The Tao of Running: Your Journey to Mindful and Passionate Running, by Gary Dudney. Meyer & Meyer Sport, 2016.
The keys to The Tao of Running are contained in the subtitle: journey, mindful and passionate. Journey reflects the process, not the mechanical act; mindful denotes awareness; passionate gives joy and purpose. For Gary Dudney, a long-time contributor to publications such as UltraRunner and Runner’s World, and 100 mile specialist in his own right, the act of running is so much more than the coveted belt buckle. When all is said and done, what we remember are the experiences along the way and not the hardware.
Runners often comment upon the letdown after completing a milestone event, one for which they trained hard and long. Why should that be? After all, you have achieved your goal and should feel more than a fleeting sense of satisfaction. According to Dudney, what you are grieving is the loss of the journey leading to that result. All the miles, all the friendships solidified, all the planning is so much more than the final outcome. And if you fall short, which is at times inevitable, you can still cherish the process which has strengthened your body and expanded your mind.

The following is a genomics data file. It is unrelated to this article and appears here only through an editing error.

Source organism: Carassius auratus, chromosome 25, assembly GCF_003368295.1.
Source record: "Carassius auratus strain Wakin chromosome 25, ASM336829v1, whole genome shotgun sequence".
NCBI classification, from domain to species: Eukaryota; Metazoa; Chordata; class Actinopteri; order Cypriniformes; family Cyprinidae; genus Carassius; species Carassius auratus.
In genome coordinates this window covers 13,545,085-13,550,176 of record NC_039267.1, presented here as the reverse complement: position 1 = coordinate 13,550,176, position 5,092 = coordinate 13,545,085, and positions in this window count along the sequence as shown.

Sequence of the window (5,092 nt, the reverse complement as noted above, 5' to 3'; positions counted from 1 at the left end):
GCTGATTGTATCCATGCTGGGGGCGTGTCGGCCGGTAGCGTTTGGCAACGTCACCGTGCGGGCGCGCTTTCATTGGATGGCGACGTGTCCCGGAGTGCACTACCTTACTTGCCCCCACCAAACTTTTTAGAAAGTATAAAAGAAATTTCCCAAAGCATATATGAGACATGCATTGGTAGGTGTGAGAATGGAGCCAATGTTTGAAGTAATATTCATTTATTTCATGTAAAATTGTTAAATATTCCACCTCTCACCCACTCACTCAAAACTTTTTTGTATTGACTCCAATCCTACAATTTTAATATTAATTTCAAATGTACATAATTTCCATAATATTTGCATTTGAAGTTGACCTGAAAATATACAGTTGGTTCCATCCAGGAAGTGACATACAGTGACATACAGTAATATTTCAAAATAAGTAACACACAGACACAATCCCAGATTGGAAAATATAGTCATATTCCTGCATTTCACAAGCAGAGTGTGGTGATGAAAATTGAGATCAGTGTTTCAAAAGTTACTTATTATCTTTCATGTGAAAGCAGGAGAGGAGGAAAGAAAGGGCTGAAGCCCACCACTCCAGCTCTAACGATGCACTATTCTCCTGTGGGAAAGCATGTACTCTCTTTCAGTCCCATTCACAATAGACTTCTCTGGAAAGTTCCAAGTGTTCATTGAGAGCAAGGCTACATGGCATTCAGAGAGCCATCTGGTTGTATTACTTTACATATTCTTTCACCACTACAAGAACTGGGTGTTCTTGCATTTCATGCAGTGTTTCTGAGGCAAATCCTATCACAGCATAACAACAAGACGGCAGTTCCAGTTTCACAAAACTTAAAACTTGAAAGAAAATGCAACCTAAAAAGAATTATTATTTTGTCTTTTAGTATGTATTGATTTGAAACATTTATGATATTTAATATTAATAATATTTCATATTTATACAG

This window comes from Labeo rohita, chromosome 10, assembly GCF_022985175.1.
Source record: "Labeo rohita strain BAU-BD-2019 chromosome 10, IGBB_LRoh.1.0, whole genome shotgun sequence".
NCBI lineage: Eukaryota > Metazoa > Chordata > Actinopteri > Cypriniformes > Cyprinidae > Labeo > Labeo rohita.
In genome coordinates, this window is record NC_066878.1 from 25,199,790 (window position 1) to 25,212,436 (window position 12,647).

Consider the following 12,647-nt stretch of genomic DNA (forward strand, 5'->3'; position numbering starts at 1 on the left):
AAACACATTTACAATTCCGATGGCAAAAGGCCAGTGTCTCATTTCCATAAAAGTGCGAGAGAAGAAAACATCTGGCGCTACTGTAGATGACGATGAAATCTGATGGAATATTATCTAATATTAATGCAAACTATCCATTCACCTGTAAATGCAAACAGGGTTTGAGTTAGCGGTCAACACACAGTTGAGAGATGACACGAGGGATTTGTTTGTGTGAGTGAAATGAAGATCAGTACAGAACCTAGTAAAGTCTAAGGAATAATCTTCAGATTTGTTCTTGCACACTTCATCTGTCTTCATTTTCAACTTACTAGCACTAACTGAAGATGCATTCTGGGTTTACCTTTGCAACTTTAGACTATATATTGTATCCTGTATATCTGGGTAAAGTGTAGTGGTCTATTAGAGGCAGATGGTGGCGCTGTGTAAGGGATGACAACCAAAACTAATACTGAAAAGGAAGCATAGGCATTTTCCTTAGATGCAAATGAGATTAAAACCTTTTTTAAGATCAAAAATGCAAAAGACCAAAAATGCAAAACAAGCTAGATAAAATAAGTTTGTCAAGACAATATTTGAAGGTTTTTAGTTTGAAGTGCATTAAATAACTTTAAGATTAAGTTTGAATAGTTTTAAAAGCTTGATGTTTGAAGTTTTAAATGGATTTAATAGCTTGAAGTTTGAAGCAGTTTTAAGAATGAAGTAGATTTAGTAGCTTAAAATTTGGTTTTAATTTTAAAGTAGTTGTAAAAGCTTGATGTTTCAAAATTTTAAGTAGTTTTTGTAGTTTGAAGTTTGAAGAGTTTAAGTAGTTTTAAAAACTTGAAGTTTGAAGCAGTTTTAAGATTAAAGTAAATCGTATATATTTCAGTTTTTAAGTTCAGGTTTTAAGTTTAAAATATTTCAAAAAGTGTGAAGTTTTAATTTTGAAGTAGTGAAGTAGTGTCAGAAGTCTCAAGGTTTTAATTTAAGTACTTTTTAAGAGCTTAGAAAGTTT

Mindful is rapidly becoming an overused buzzword in today’s society. No activity is safe from mindfulness. There is mindful eating, mindful investing, and our library even offers a class in mindful meditation. I ask you—why wouldn’t meditation be mindful? Dudney’s “mindful” has to do with being in the moment, experiencing every nuance of your run rather than counting steps, lampposts or miles.
This is what the psychologist Mihaly Csikszentmihalyi discussed in his book Flow: the Psychology of Optimal Experience, or what we would today refer to as being “in the zone.” Think Joan Benoit Samuelson cruising through the tunnel to victory in the first women’s Olympic Marathon or the Tarahumara floating effortlessly across the desert landscape. Rather than imposing your agenda on the trail, you become part of it. You move in harmony with nature and everything becomes astoundingly easy. Dudney describes this same sensation when he lost his “self” during the Little Bighorn Race. I too, have abandoned my ego during a muddy winter effort, where otherwise sketchy terrain became pure joy. Such experiences are fleeting and memorable, cherished always.
Dudney’s plea for passionate running taps into why you are out there in the first place: to discover a better version of yourself, free from the constraints of work, family and daily obligations. On a long run especially, everyday cares slough off your workday persona
and you are free to simply be present in the moment. This is the essence of why we run. So many times we are tempted to quit a hard interval workout or a tough 100 miler. But barring serious injury, a person with true passion will press onward, knowing that things might turn around. Even if initial goals fall by the wayside, there is still the journey to consider.
Reviewed by laura clark